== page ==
So You Want To Start a Blog/ June 17, 2014
Starting your first blog is an exciting step, and you should be proud that you’ve decided to make the commitment. Most people never get past the “idea” phase, so the fact that you’re here reading this post already sets you apart from the average.
Before you start shopping web hosts and purchasing domains, though, there are a few things you should know.
Don’t worry, you’ll learn quickly.
What Is This Blog Thing, Anyway?
Blogs can take lots of forms:
- They can focus on long, text-based stories, or only on images
- They can be attached to a retail website or have a domain all to themselves
- They can share personal stories, provide DIY tutorials, show off works of fiction, or help businesses connect with their customers.
Basically, a blog can do almost anything.
It’s no wonder, then, that people aren’t sure exactly what makes something a “blog.”
Let’s be clear:
Your social media profiles, like your Facebook page or LinkedIn profile, are NOT blogs. You can use social media to share your blog posts and promote your website, and most social media platforms have some sort of blog-like feature – like LinkedIn Posts and Facebook’s “notes” tool – but a blog is something else entirely.
Basically, a blog is a website or webpage that is regularly updated with new content.
Each new article is called a blog post. You might also refer to your blog posts as content.
The act of blogging simply means writing blog posts and publishing them regularly on your blog.
Sure, that’s a nonspecific definition…but that’s a good thing, because there aren’t many rules you absolutely must follow to be a blogger.
Of course, there are best practices.
And you’re much more likely to attract readers if you pay attention and build good habits.
But technically, you could start a free blog right now, write literally whatever you want about any topic at all, and you’d be a blogger.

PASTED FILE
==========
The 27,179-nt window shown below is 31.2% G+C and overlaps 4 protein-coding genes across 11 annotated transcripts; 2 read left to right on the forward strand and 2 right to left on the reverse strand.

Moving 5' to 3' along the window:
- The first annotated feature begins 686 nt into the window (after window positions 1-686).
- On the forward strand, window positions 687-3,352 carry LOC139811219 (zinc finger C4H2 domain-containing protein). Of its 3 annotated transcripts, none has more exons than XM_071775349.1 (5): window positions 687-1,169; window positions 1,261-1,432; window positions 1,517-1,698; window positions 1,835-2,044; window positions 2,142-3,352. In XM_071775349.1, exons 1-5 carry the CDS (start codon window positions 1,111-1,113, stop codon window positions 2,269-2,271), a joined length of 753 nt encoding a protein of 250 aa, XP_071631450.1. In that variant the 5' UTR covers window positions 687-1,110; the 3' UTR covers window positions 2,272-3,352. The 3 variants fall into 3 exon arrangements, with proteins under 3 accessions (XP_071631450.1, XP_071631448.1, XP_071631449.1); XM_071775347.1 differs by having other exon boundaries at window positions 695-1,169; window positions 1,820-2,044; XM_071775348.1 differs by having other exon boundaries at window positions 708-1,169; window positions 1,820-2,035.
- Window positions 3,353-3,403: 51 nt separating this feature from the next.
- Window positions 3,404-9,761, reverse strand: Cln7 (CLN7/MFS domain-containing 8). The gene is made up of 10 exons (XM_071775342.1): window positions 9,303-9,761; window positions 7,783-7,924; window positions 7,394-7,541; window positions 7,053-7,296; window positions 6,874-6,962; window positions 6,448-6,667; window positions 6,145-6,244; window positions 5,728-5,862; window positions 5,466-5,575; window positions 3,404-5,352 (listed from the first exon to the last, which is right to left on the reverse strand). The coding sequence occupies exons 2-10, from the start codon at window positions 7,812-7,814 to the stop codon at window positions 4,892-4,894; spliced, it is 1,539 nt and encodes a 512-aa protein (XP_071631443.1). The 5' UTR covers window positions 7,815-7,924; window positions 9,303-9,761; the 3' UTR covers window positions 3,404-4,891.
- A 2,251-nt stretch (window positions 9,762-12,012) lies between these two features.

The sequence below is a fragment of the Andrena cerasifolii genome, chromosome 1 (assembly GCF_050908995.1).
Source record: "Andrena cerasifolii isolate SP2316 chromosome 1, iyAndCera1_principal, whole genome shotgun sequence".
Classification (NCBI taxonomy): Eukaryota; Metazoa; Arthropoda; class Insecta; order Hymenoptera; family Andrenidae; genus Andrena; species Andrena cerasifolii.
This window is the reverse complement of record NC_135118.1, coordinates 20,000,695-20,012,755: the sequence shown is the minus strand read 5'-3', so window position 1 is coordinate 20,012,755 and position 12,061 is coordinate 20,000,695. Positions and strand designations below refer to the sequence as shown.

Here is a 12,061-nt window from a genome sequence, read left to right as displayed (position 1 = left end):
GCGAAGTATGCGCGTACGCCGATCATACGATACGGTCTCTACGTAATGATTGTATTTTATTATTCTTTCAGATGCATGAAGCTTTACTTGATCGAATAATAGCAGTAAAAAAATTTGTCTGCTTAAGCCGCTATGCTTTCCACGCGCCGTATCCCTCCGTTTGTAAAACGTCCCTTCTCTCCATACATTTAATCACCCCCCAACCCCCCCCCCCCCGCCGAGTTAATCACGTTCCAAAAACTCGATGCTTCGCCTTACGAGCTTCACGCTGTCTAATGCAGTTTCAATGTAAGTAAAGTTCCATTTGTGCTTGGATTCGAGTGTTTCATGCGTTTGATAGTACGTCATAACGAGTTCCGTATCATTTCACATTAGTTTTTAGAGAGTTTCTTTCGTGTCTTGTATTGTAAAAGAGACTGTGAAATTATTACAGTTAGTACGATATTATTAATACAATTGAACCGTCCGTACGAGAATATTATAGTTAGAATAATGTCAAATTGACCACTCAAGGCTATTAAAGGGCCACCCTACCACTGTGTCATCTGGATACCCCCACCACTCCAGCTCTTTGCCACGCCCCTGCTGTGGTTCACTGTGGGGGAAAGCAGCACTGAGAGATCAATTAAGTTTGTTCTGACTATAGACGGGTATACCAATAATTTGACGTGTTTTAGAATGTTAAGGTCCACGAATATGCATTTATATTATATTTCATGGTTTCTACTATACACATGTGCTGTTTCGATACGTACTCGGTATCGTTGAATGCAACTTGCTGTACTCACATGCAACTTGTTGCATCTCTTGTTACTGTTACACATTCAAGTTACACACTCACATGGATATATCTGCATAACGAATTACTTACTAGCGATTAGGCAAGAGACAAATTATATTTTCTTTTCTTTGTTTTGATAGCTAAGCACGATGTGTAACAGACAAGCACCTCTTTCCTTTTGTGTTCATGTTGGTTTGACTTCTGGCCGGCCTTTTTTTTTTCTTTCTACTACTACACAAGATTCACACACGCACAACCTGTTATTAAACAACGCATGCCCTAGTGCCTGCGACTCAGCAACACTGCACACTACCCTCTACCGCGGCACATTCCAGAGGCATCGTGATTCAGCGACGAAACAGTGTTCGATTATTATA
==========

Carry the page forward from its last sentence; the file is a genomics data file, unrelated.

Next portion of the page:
Let’s assume that you have some compelling reason to learn blogging, though.
If you do want readers to find you, and you do want them to stick around and keep reading your new content, you’ve only just started. Let’s talk about what it takes to be a successful blogger.
What Do You Want?
Before you start writing, it’s imperative that you figure out what you want. Ask yourself questions like these:
- Is this a hobby, or do I want to earn an income?
- Is this blog for personal or business use?
- Who do I want to reach, and what kind of people do I want to read my posts?
- Do I already know what I want to write about, or do I need help coming up with content ideas?
- Do I plan to blog professionally for other people, or only for myself?
- Why do I want to start a blog?
By answering the above questions honestly, you can begin to determine an appropriate budget for building your website and starting your blog, and get started down the right path towards your version of success.
If you only plan to blog as a hobby and you don’t care much who reads your posts, a free blog hosted on a website like WordPress.com will probably be all you need. You don’t even need to purchase your own domain name or buy any upgraded features – just follow the prompts to start a free site, and you can start writing blog posts today.